This paper investigates the possibility that individuals selectively identify with groups as a means of restoring certainty in their attitudes. Specifically, we contend that (i) groups offer social validation in the form of attitudinal norms, (ii) individuals heighten their identification with groups that offer norms that are consistent with attitudes that have been undermined, and (iii) access to these norms reduces attitude uncertainty. Two experiments support this hypothesis by demonstrating greater identification following a loss of attitude certainty, though only with groups offering relevant attitudinal norms. Moreover, this identification is subsequently shown to promote attitude restoration in the form of increased certainty. Consequently, groups serve an important role in attitude restoration by protecting attitudes against uncertainty when a relevant group is available to bolster the attitude.
Life is filled with situations in which cognitive elaboration can powerfully sway outcomes, and yet our understanding of the contextual factors that impact elaboration are greatly limited to those entwined with the focal evaluation, judgment, or decision. In response, this research tests whether a more fundamental, incidental feature of the environment—structure—might influence the extent to which individuals engage in elaboration.
Three studies demonstrate that incidental reminders of structure increase elaboration (Experiment 1), which in turn impacts individuals’ confidence in their choice (Experiment 2) as well as the choice itself (Experiment 3). Collectively, the findings offer novel insight into the role of structure in promoting elaboration, and suggest that structure-seeking may be functional in part because it leads to more thoughtful, considered judgments and decisions.
Recent research has suggested that when people resist persuasion they can perceive this resistance and, under specifiable conditions, become more certain of their initial attitudes (e.g., Z. L. Tormala & R. E. Petty, 2002). Within the same metacognitive framework, the present research provides evidence for the opposite phenomenon—that is, when people resist persuasion, they sometimes become less certain of their initial attitudes. Four experiments demonstrate that when people perceive that they have done a poor job resisting persuasion (e.g., they believe they generated weak arguments against a persuasive message), they lose attitude certainty, show reduced attitude– behavioral intention correspondence, and become more vulnerable to subsequent persuasive attacks. These findings suggest that resisted persuasive attacks can sometimes have a hidden yet important success by reducing the strength of the target attitude.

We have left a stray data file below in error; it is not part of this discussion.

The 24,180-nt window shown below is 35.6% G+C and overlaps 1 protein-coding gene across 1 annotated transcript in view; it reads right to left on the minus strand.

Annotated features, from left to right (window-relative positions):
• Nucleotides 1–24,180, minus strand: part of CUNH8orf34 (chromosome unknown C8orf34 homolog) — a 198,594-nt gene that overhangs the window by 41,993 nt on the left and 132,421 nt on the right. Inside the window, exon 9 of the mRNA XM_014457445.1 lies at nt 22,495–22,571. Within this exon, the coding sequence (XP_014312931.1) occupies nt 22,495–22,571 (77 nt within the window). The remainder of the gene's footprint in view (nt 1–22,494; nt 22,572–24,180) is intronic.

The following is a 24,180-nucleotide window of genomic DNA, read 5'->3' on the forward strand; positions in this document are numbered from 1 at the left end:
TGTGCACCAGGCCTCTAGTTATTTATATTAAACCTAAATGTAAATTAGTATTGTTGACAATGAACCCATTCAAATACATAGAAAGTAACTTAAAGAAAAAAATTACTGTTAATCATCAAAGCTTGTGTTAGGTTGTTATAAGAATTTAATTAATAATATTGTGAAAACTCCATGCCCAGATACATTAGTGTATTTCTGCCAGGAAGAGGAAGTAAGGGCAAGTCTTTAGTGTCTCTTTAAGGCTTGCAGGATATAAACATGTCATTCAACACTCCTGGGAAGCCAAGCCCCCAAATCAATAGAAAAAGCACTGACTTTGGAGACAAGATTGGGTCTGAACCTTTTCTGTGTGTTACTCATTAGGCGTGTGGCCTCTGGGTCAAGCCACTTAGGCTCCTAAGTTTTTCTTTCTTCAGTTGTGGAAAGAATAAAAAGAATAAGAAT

It is well established that increasing attitude certainty makes attitudes more resistant to attack and more predictive of behavior. This finding has been interpreted as indicating that attitude certainty crystallizes attitudes, making them more durable and impactful. The current research challenges this crystallization hypothesis and proposes an amplification hypothesis, which suggests that instead of invariably strengthening an attitude, attitude certainty amplifies the dominant effect of the attitude on thought, judgment, and behavior. In 3 experiments, the authors test these competing hypotheses by comparing the effects of attitude certainty manipulations on univalent versus ambivalent attitudes. Across experiments, it is demonstrated that increasing attitude certainty strengthens attitudes (e.g., increases their resistance to persuasion) when attitudes are univalent but weakens attitudes (e.g., decreases their resistance to persuasion) when attitudes are ambivalent. These results are consistent with the amplification hypothesis.
The current research presents a new type of social context effect on attitude certainty. It is proposed that when people receive persuasive messages, they appraise their attitudes not only in terms of whether they are shared or not shared by others, but also in terms of whether they are based on similar or dissimilar assessments of the information presented. In two experiments, participants were presented with persuasive messages. In Experiment 1, they were induced to perceive that they responded favorably (persuasion) or unfavorably (resistance) to the message arguments. In Experiment 2, they were allowed to vary in their actual message responses. In both experiments, message response similarity—the degree to which people perceived that their evaluations of persuasive arguments were shared or unshared by others—moderated the classic effect of attitude similarity on attitude certainty. In particular, attitude similarity only affected attitude certainty under conditions of message response similarity. When message responses were believed to be dissimilar, attitude similarity had no effect on attitude certainty.